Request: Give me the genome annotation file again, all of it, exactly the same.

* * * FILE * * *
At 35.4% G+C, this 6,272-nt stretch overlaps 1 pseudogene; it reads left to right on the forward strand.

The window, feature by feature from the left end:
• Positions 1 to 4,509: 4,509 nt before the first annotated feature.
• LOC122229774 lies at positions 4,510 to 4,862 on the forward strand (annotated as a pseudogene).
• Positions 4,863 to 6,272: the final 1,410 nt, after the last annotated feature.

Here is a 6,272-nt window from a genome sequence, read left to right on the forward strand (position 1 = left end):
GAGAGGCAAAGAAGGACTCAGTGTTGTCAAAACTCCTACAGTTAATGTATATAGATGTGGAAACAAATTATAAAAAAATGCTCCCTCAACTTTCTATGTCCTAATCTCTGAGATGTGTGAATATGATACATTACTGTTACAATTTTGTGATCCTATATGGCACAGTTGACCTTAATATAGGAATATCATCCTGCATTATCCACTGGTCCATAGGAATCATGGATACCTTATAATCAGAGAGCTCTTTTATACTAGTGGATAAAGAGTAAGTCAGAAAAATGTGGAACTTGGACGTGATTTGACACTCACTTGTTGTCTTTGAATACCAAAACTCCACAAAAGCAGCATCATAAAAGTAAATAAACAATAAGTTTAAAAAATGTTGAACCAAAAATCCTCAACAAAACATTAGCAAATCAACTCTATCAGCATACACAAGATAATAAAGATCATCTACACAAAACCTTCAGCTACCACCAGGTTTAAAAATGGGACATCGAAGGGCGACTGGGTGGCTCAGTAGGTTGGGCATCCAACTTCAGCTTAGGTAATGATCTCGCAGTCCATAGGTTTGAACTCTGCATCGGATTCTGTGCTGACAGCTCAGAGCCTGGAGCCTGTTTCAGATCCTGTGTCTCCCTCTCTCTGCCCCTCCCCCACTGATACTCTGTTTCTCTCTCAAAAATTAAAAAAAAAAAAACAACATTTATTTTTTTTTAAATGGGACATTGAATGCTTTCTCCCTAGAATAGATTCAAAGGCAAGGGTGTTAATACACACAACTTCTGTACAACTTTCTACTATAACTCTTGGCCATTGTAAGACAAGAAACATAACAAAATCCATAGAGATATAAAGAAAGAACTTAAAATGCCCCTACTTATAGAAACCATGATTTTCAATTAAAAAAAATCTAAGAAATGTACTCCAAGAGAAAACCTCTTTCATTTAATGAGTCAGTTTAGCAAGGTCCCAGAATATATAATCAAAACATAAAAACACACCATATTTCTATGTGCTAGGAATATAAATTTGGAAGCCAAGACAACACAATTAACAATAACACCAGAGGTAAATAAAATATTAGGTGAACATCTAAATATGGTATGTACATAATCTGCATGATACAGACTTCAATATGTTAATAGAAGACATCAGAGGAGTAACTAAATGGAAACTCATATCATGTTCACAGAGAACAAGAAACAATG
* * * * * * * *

At 35.4% G+C, this 6,272-nt stretch overlaps 1 pseudogene; it reads left to right on the forward strand.

The window, feature by feature from the left end:
• Positions 1 to 4,509: 4,509 nt before the first annotated feature.
• LOC122229774 lies at positions 4,510 to 4,862 on the forward strand (annotated as a pseudogene).
• Positions 4,863 to 6,272: the final 1,410 nt, after the last annotated feature.

Here is a 6,272-nt window from a genome sequence, read left to right on the forward strand (position 1 = left end):
GAGAGGCAAAGAAGGACTCAGTGTTGTCAAAACTCCTACAGTTAATGTATATAGATGTGGAAACAAATTATAAAAAAATGCTCCCTCAACTTTCTATGTCCTAATCTCTGAGATGTGTGAATATGATACATTACTGTTACAATTTTGTGATCCTATATGGCACAGTTGACCTTAATATAGGAATATCATCCTGCATTATCCACTGGTCCATAGGAATCATGGATACCTTATAATCAGAGAGCTCTTTTATACTAGTGGATAAAGAGTAAGTCAGAAAAATGTGGAACTTGGACGTGATTTGACACTCACTTGTTGTCTTTGAATACCAAAACTCCACAAAAGCAGCATCATAAAAGTAAATAAACAATAAGTTTAAAAAATGTTGAACCAAAAATCCTCAACAAAACATTAGCAAATCAACTCTATCAGCATACACAAGATAATAAAGATCATCTACACAAAACCTTCAGCTACCACCAGGTTTAAAAATGGGACATCGAAGGGCGACTGGGTGGCTCAGTAGGTTGGGCATCCAACTTCAGCTTAGGTAATGATCTCGCAGTCCATAGGTTTGAACTCTGCATCGGATTCTGTGCTGACAGCTCAGAGCCTGGAGCCTGTTTCAGATCCTGTGTCTCCCTCTCTCTGCCCCTCCCCCACTGATACTCTGTTTCTCTCTCAAAAATTAAAAAAAAAAAAACAACATTTATTTTTTTTTAAATGGGACATTGAATGCTTTCTCCCTAGAATAGATTCAAAGGCAAGGGTGTTAATACACACAACTTCTGTACAACTTTCTACTATAACTCTTGGCCATTGTAAGACAAGAAACATAACAAAATCCATAGAGATATAAAGAAAGAACTTAAAATGCCCCTACTTATAGAAACCATGATTTTCAATTAAAAAAAATCTAAGAAATGTACTCCAAGAGAAAACCTCTTTCATTTAATGAGTCAGTTTAGCAAGGTCCCAGAATATATAATCAAAACATAAAAACACACCATATTTCTATGTGCTAGGAATATAAATTTGGAAGCCAAGACAACACAATTAACAATAACACCAGAGGTAAATAAAATATTAGGTGAACATCTAAATATGGTATGTACATAATCTGCATGATACAGACTTCAATATGTTAATAGAAGACATCAGAGGAGTAACTAAATGGAAACTCATATCATGTTCACAGAGAACAAGAAACAATG